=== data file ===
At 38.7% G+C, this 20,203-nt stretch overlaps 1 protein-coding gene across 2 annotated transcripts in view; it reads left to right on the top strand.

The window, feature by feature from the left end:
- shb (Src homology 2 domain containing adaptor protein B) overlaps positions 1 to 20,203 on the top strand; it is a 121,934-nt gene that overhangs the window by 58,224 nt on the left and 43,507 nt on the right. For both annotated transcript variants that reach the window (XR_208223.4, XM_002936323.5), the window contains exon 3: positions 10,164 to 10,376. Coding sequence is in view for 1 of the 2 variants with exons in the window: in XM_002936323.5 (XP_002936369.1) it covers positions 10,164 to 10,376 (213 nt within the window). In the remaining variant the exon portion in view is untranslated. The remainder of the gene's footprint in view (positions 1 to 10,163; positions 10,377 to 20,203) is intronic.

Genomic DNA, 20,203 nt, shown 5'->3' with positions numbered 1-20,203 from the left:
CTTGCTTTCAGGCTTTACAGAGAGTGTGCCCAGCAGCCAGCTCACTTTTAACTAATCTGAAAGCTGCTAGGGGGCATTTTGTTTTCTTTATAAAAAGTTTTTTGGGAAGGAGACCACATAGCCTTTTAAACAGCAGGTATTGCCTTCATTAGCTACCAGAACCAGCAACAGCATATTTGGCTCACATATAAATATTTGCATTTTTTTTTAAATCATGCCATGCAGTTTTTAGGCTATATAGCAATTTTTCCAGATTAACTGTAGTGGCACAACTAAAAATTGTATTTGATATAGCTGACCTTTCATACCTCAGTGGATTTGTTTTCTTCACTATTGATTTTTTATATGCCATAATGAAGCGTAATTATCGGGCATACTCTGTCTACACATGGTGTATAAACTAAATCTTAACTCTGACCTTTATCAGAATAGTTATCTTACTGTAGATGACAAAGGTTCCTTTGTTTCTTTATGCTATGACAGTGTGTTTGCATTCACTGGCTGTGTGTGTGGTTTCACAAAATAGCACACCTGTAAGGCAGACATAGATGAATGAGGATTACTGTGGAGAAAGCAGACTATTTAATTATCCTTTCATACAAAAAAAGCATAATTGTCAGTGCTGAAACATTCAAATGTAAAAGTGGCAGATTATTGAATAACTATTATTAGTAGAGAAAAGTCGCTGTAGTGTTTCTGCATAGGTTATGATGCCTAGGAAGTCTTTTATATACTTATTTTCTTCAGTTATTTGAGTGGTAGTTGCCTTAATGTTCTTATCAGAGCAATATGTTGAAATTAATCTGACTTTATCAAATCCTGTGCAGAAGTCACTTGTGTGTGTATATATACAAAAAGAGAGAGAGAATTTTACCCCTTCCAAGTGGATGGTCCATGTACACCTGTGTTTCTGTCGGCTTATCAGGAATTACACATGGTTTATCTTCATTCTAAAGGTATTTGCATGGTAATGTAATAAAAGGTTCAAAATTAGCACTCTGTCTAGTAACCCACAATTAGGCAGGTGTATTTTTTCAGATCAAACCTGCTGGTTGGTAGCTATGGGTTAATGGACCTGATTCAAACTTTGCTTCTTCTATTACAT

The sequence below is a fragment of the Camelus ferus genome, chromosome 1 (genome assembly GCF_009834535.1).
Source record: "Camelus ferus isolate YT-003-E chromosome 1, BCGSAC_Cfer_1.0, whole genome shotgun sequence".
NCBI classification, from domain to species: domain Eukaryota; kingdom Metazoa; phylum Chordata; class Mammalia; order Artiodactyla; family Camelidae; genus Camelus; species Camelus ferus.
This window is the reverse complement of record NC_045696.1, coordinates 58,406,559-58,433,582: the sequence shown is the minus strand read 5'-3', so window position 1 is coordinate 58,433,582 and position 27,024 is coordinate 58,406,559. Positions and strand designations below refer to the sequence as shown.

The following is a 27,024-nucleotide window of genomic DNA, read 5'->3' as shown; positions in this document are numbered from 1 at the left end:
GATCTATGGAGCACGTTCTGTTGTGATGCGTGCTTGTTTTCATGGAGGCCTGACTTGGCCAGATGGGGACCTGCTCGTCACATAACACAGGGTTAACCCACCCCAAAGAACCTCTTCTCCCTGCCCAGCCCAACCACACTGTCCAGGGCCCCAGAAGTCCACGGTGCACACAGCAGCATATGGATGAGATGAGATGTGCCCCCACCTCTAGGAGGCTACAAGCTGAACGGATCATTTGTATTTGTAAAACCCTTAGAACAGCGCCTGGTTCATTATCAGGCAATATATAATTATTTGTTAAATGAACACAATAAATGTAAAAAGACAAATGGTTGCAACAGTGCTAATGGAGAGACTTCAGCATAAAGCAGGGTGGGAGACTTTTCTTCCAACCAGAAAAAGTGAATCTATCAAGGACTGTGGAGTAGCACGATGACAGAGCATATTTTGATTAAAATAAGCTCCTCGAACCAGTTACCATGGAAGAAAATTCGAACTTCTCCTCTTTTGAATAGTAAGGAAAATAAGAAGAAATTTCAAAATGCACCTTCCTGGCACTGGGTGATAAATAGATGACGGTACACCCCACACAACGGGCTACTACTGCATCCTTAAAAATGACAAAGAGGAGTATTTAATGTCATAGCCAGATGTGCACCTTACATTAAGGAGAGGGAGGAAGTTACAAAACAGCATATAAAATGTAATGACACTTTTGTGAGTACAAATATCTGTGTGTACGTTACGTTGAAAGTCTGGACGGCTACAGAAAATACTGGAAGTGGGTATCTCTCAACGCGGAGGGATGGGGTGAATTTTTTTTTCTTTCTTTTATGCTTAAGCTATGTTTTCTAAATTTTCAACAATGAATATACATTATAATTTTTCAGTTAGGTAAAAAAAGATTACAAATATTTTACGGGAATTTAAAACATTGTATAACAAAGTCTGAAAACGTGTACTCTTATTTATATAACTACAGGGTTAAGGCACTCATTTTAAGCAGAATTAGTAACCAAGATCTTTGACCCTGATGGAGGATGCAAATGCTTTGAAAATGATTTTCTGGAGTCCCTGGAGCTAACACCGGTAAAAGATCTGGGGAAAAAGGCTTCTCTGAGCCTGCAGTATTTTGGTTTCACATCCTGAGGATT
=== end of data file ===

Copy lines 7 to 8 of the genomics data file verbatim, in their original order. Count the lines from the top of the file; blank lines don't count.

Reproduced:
Source record: "Camelus ferus isolate YT-003-E chromosome 1, BCGSAC_Cfer_1.0, whole genome shotgun sequence".
NCBI classification, from domain to species: domain Eukaryota; kingdom Metazoa; phylum Chordata; class Mammalia; order Artiodactyla; family Camelidae; genus Camelus; species Camelus ferus.